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Tower board mulls takeover proposals

NZ Newswire logoNZ Newswire 30/03/2017 Sophie Boot
© 3 News

Tower is performing in line with expectations in the first few months of the 2017 financial year, as it considers options for its future with costs from the Canterbury earthquakes escalating.

At the general insurer's annual meeting in Auckland on Thursday, chief executive Richard Harding said the company had a "full-on 12 months" with new initiatives in 2016, and still has "a lot to do to refocus Tower on its core", according to speech notes posted to the NZX.

Two external offers have been made for Tower shares: the first from Canada's Fairfax Financial Holdings, which entered into a binding agreement to pay $1.17 a share in February, while ASX-listed insurer Suncorp Group put forward an indicative offer of $1.30 per share later that month.

The shares recently traded at $1.30, and have gained 56 per cent this year, jumping after each offer was announced to the market.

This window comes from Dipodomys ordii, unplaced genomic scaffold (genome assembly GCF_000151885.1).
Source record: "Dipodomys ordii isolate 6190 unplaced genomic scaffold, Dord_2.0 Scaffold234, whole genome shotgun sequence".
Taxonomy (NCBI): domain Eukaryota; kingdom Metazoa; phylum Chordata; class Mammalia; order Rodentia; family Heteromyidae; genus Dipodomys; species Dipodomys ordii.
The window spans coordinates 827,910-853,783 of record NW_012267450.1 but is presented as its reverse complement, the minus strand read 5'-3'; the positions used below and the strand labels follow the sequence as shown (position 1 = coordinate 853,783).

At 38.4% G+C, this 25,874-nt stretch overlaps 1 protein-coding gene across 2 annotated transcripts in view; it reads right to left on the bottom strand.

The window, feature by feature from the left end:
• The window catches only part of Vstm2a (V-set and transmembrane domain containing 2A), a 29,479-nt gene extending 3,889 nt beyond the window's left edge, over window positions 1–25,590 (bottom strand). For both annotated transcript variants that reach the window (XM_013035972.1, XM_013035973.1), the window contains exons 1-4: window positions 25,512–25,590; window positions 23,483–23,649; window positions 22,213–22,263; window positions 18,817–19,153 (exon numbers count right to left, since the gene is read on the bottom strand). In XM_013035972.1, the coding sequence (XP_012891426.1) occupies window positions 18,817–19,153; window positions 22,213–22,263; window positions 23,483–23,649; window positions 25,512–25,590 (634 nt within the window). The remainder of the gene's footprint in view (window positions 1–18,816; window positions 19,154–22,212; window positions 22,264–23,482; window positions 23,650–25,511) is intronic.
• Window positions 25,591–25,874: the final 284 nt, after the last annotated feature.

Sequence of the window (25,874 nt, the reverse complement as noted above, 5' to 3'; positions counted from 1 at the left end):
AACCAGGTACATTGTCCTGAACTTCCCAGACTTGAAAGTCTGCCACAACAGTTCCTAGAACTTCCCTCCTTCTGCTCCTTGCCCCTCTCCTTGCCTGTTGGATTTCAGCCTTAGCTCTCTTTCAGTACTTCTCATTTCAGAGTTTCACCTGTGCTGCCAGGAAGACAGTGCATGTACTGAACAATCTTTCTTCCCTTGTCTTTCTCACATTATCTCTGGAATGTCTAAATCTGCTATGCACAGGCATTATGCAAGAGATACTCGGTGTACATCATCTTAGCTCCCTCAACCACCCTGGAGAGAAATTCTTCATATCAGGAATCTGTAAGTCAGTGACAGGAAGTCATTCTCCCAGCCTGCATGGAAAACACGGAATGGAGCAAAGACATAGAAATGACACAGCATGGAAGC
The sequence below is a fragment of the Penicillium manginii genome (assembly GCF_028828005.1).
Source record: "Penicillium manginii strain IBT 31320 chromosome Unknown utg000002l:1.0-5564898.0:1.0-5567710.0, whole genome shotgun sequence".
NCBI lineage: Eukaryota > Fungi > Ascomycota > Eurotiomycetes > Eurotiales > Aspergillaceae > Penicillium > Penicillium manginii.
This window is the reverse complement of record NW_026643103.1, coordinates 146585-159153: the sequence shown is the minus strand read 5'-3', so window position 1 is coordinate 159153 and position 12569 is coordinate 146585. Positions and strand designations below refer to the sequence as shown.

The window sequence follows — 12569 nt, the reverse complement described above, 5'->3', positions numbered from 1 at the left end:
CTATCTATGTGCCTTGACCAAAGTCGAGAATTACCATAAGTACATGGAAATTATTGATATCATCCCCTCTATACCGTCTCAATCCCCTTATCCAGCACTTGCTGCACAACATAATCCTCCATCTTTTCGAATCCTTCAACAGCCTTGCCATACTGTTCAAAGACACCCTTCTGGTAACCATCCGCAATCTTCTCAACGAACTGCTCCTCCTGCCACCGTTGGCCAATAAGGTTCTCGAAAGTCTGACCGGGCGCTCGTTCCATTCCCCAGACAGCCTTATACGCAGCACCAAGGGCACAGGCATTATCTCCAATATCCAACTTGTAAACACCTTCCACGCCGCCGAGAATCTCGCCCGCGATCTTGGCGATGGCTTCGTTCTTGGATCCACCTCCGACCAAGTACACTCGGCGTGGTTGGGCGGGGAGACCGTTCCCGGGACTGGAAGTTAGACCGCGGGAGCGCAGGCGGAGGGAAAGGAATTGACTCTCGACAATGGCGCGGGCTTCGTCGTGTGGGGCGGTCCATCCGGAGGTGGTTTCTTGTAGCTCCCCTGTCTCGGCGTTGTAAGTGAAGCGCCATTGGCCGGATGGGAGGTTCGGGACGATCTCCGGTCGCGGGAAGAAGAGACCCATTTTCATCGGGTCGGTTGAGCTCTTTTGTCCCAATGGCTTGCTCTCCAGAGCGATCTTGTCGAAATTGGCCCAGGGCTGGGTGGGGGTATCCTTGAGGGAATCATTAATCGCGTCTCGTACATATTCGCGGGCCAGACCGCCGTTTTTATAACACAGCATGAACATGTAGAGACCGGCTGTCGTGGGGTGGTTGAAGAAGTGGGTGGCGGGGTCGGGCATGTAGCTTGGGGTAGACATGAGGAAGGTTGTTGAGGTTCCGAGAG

The board has not yet made a recommendation to shareholders, though it had unanimously approved the Fairfax proposal before the Suncorp offer came along.

Chairman Michael Stiassny said the board is considering both options along with the structural separation it flagged to the market before the bids were made, and a further update will be provided once it has increased certainty, as it's working through the Suncorp offer to understand the conditionality.

Separating Tower into two entities - 'New Tower' and 'RunOff Co', which would deal with leftover claims from the Canterbury earthquakes which have dragged on the insurer's bottom line - is the default option if the Suncorp or Fairfax offers don't complete, and will require up to $100 million of incremental capital.

Tower reported an annual loss of $22.3 million in 2016, widening from a $7m loss a year earlier, as lingering claims from the Canterbury quakes took longer and were more expensive to settle.

Continued uncertainty mean the costs of the earthquakes have continued to escalate, with new over-cap claims and increasing litigation, Mr Harding said.

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